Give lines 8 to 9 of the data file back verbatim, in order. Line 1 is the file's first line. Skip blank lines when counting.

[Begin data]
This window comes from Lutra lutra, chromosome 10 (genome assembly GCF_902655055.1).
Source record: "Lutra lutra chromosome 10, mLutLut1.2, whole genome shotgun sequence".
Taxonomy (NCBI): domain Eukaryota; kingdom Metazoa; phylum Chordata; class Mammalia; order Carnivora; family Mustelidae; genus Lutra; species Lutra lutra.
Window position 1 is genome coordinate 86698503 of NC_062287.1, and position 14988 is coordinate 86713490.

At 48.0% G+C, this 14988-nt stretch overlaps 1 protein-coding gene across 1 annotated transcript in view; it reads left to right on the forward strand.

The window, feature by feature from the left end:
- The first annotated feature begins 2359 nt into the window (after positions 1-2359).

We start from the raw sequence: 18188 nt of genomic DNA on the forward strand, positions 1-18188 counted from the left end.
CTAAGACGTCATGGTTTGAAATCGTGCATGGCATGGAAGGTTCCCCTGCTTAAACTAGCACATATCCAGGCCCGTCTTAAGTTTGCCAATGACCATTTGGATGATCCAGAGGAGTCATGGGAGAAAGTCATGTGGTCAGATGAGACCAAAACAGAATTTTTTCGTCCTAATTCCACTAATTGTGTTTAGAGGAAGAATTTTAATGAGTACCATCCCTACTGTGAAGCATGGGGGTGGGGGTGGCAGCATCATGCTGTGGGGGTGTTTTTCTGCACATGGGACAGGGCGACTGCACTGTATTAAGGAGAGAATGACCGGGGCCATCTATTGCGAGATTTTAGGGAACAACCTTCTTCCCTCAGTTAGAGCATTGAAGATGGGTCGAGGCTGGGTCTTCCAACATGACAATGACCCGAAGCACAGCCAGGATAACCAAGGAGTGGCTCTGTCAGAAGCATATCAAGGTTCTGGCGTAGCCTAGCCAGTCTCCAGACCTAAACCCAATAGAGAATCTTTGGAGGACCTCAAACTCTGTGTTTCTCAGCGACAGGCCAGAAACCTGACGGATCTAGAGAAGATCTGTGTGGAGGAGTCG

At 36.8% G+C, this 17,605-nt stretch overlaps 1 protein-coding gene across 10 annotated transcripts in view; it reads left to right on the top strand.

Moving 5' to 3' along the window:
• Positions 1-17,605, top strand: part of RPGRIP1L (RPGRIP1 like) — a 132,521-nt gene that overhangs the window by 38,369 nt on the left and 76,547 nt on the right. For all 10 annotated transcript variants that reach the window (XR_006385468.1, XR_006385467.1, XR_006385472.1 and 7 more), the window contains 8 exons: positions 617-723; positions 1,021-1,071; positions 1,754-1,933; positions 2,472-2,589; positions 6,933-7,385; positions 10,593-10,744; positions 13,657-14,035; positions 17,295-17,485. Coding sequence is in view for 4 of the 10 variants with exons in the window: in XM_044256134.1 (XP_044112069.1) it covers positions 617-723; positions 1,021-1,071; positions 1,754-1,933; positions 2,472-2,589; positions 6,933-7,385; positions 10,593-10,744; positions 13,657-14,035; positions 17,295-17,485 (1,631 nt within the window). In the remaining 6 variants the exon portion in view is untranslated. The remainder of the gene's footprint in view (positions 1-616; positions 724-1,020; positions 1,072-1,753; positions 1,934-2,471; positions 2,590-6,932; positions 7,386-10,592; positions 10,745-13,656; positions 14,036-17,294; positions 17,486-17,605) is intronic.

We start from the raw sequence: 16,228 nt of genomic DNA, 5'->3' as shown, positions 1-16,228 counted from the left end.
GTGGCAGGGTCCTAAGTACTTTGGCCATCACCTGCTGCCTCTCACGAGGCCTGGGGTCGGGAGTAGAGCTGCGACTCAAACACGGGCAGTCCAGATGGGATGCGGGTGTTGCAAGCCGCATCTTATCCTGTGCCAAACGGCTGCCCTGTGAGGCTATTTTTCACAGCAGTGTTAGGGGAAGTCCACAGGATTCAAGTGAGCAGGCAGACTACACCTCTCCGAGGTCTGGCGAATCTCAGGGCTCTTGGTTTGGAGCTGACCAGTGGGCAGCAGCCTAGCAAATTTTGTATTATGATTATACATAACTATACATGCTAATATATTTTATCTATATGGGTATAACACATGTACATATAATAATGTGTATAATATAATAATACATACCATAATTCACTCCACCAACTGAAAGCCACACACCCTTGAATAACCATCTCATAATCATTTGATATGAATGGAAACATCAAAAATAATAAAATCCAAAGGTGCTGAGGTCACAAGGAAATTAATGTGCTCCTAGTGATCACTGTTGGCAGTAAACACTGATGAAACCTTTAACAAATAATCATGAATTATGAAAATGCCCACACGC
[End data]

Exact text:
We start from the raw sequence: 18188 nt of genomic DNA on the forward strand, positions 1-18188 counted from the left end.
CTAAGACGTCATGGTTTGAAATCGTGCATGGCATGGAAGGTTCCCCTGCTTAAACTAGCACATATCCAGGCCCGTCTTAAGTTTGCCAATGACCATTTGGATGATCCAGAGGAGTCATGGGAGAAAGTCATGTGGTCAGATGAGACCAAAACAGAATTTTTTCGTCCTAATTCCACTAATTGTGTTTAGAGGAAGAATTTTAATGAGTACCATCCCTACTGTGAAGCATGGGGGTGGGGGTGGCAGCATCATGCTGTGGGGGTGTTTTTCTGCACATGGGACAGGGCGACTGCACTGTATTAAGGAGAGAATGACCGGGGCCATCTATTGCGAGATTTTAGGGAACAACCTTCTTCCCTCAGTTAGAGCATTGAAGATGGGTCGAGGCTGGGTCTTCCAACATGACAATGACCCGAAGCACAGCCAGGATAACCAAGGAGTGGCTCTGTCAGAAGCATATCAAGGTTCTGGCGTAGCCTAGCCAGTCTCCAGACCTAAACCCAATAGAGAATCTTTGGAGGACCTCAAACTCTGTGTTTCTCAGCGACAGGCCAGAAACCTGACGGATCTAGAGAAGATCTGTGTGGAGGAGTCG